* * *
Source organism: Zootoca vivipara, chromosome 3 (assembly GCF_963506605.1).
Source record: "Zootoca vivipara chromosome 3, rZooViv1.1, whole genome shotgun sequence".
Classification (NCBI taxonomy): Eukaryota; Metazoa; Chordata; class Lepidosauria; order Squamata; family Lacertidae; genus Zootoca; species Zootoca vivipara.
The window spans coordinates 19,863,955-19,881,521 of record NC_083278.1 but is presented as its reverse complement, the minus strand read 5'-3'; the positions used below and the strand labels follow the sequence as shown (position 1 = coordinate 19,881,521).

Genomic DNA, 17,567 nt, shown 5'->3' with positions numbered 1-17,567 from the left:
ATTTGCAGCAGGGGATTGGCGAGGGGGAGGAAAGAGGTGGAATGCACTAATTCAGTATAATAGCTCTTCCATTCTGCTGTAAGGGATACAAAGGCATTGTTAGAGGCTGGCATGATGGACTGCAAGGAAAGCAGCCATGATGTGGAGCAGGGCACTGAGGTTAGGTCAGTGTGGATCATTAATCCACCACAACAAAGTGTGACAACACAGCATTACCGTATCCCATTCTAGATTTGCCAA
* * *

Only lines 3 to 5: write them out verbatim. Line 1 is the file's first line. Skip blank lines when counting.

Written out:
Classification (NCBI taxonomy): Eukaryota; Metazoa; Chordata; class Lepidosauria; order Squamata; family Lacertidae; genus Zootoca; species Zootoca vivipara.
The window spans coordinates 19,863,955-19,881,521 of record NC_083278.1 but is presented as its reverse complement, the minus strand read 5'-3'; the positions used below and the strand labels follow the sequence as shown (position 1 = coordinate 19,881,521).

Genomic DNA, 17,567 nt, shown 5'->3' with positions numbered 1-17,567 from the left: